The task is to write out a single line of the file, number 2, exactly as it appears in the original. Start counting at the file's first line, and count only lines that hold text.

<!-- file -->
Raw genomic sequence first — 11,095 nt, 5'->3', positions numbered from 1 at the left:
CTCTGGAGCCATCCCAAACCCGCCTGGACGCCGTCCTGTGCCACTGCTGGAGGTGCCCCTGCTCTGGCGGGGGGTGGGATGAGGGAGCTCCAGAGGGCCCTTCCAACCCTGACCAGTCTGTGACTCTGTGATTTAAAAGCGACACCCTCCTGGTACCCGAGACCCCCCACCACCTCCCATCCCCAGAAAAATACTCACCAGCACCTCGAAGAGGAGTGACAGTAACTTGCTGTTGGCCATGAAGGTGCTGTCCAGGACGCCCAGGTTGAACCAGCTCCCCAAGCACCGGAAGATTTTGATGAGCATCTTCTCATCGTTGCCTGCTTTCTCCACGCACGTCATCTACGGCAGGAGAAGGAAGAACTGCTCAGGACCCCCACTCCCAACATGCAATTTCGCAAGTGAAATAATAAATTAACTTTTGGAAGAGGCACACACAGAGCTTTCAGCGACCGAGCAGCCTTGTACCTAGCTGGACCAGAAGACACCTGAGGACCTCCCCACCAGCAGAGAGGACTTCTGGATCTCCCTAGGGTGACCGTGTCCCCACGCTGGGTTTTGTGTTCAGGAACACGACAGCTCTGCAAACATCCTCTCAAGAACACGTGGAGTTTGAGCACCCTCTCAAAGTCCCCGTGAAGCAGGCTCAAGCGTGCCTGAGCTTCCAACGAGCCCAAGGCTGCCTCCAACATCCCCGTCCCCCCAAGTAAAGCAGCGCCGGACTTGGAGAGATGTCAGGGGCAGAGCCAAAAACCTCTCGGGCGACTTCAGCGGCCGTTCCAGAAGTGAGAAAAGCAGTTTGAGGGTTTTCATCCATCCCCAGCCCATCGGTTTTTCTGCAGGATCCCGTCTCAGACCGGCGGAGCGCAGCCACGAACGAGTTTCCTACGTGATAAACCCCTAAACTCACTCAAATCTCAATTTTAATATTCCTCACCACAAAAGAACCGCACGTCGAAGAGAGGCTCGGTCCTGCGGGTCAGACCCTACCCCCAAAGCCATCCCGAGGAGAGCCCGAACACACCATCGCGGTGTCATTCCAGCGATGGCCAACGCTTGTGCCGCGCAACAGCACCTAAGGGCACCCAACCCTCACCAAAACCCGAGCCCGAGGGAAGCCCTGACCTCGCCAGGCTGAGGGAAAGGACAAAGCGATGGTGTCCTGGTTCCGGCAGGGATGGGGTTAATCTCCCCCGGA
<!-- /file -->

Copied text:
CTCTGGAGCCATCCCAAACCCGCCTGGACGCCGTCCTGTGCCACTGCTGGAGGTGCCCCTGCTCTGGCGGGGGGTGGGATGAGGGAGCTCCAGAGGGCCCTTCCAACCCTGACCAGTCTGTGACTCTGTGATTTAAAAGCGACACCCTCCTGGTACCCGAGACCCCCCACCACCTCCCATCCCCAGAAAAATACTCACCAGCACCTCGAAGAGGAGTGACAGTAACTTGCTGTTGGCCATGAAGGTGCTGTCCAGGACGCCCAGGTTGAACCAGCTCCCCAAGCACCGGAAGATTTTGATGAGCATCTTCTCATCGTTGCCTGCTTTCTCCACGCACGTCATCTACGGCAGGAGAAGGAAGAACTGCTCAGGACCCCCACTCCCAACATGCAATTTCGCAAGTGAAATAATAAATTAACTTTTGGAAGAGGCACACACAGAGCTTTCAGCGACCGAGCAGCCTTGTACCTAGCTGGACCAGAAGACACCTGAGGACCTCCCCACCAGCAGAGAGGACTTCTGGATCTCCCTAGGGTGACCGTGTCCCCACGCTGGGTTTTGTGTTCAGGAACACGACAGCTCTGCAAACATCCTCTCAAGAACACGTGGAGTTTGAGCACCCTCTCAAAGTCCCCGTGAAGCAGGCTCAAGCGTGCCTGAGCTTCCAACGAGCCCAAGGCTGCCTCCAACATCCCCGTCCCCCCAAGTAAAGCAGCGCCGGACTTGGAGAGATGTCAGGGGCAGAGCCAAAAACCTCTCGGGCGACTTCAGCGGCCGTTCCAGAAGTGAGAAAAGCAGTTTGAGGGTTTTCATCCATCCCCAGCCCATCGGTTTTTCTGCAGGATCCCGTCTCAGACCGGCGGAGCGCAGCCACGAACGAGTTTCCTACGTGATAAACCCCTAAACTCACTCAAATCTCAATTTTAATATTCCTCACCACAAAAGAACCGCACGTCGAAGAGAGGCTCGGTCCTGCGGGTCAGACCCTACCCCCAAAGCCATCCCGAGGAGAGCCCGAACACACCATCGCGGTGTCATTCCAGCGATGGCCAACGCTTGTGCCGCGCAACAGCACCTAAGGGCACCCAACCCTCACCAAAACCCGAGCCCGAGGGAAGCCCTGACCTCGCCAGGCTGAGGGAAAGGACAAAGCGATGGTGTCCTGGTTCCGGCAGGGATGGGGTTAATCTCCCCCGGA